The Chicago Math and Science Academy is arguing that it is not a public institution; therefore, it should not have to allow teachers to form a union. The debate that has ensued provides interesting food for thought.
For example, one argument is that the school receives about 80% of its support from the state so it must be a public institution. That may be evidence of a public institution, but it isn't conclusive.
However, it seems to me that while the legal battle is about what is and isn't a public institution, the larger question is what is the purpose of a charter school and what role does it fill for the public. For example, there are many companies and organizations that receive public funds to do their work--research institutes, food service companies and others often rely heavily on public funding through contracts with school districts or other government entities. In this case they are obviously not public institutions. Even so, we insist that they follow the law and use public funds well or at least that our government representatives ensure that our public funds are used wisely.
In the same way, we want charter schools to use public funds wisely while fulfilling the role that we've contracted them to perform. A charter school must provide a good education. The question that I'm addressing is not necessarily a legal one. The question about unions is a practical and perhaps moral one. Should charter schools be subject to the same laws about unions whether or not they are public institutions?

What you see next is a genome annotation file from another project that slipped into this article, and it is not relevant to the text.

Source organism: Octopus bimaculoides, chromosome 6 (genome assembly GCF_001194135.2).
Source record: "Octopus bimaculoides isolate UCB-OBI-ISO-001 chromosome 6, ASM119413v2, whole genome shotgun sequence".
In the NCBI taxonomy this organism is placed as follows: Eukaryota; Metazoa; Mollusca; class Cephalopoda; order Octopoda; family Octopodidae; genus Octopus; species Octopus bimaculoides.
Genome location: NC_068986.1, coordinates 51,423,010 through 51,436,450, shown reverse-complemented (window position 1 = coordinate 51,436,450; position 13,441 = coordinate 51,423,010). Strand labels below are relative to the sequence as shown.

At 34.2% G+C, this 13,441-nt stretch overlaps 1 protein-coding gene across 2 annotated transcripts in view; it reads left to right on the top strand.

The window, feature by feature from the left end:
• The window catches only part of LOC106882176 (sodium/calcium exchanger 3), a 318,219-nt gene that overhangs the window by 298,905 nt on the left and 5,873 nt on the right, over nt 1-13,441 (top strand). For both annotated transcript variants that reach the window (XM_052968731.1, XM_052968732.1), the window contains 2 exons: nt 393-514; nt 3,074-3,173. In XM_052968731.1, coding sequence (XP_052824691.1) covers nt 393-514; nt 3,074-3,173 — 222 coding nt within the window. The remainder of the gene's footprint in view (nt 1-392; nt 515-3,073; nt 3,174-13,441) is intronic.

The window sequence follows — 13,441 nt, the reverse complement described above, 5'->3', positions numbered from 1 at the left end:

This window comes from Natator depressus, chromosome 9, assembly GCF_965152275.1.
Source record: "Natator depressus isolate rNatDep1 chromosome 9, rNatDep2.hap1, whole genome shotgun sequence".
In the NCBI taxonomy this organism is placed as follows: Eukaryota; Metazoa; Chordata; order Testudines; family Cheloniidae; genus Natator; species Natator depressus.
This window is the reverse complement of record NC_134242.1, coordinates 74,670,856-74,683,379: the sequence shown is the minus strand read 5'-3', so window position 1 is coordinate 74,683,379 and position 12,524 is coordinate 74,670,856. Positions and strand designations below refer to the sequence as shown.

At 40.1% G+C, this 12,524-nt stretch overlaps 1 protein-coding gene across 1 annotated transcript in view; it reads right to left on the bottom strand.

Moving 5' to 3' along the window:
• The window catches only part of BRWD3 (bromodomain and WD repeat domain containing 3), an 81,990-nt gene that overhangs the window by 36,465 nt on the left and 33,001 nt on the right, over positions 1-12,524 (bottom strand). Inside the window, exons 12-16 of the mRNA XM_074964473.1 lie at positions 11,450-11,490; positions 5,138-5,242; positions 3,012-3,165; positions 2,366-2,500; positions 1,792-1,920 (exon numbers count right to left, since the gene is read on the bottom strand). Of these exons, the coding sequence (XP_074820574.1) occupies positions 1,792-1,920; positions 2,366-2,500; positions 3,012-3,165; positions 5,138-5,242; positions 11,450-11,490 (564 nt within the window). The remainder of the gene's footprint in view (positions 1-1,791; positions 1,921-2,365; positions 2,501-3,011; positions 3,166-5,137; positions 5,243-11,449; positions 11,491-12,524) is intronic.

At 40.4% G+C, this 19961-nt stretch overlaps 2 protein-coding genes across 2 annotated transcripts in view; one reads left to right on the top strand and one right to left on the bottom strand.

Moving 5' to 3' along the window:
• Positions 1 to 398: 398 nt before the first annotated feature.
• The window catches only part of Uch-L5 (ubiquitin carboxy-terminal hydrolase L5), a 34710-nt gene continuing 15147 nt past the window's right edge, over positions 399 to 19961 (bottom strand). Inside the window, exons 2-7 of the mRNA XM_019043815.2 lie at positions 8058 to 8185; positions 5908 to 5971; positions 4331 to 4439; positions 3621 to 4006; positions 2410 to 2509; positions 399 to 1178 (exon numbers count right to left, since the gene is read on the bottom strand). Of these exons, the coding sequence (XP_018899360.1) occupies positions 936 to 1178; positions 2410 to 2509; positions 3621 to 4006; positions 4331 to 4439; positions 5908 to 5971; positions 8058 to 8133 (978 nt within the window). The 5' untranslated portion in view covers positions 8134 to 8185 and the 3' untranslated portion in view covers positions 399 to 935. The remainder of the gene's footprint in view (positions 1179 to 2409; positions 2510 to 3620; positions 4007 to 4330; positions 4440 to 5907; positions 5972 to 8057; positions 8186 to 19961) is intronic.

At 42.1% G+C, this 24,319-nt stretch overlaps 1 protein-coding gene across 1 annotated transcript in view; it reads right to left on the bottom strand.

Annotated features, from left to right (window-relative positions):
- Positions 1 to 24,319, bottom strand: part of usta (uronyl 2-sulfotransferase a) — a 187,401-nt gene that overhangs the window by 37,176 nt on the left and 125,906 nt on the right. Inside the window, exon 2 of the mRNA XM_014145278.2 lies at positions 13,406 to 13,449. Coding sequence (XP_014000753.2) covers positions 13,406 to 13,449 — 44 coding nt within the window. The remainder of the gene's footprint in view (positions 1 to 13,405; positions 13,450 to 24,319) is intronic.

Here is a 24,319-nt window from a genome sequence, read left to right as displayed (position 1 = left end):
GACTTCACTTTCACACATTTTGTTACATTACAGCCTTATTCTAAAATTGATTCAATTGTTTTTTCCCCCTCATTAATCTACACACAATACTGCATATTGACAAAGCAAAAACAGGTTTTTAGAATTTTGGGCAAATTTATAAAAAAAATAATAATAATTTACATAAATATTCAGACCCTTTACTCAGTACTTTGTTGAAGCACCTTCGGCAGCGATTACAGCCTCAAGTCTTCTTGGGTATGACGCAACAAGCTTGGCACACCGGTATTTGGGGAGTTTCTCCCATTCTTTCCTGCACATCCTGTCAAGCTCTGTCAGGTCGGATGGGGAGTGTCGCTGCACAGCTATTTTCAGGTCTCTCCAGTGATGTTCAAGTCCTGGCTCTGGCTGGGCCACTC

The goal of having charter schools is to provide parent choice, but also to find ways to provide a good education or even a better education than surrounding schools. What if one of those ways is to allow teacher waivers and to use non-union teachers?
It seems to me that forcing charter schools to allow unions takes away one of the critical components of a charter school's strategy. To take away such a tool is like telling an auto mechanic that she can't use a lift to get a car up in the air to work on it. I can't go back and tell my mechanic that she should have finished the job faster, if I take away her tools or normal approach to fixing my car.
Here in Colorado, our charter schools exceed the state averages and, in general, out perform the local district schools. We do not have union schools. While this is only one variable, it's surprising to me that with all of the arguments against charter schools that are based on average performance of schools across the U.S. against the average schools in their neighborhoods. Critics (or even proponents) of charter schools have not done more research on why Colorado schools have been so successful.
CMSA may lose its legal battle, but the practical battle seems to support the idea that charter schools don't need union or even certified teachers to succeed. In this fight, I'd hope that the Illinois legislature and legislatures across the country would look at the facts and the substance and not so concerned about form and procedure. If a school serves the public, then it should be deemed worthy of public funding whether or not it allows a teachers' union.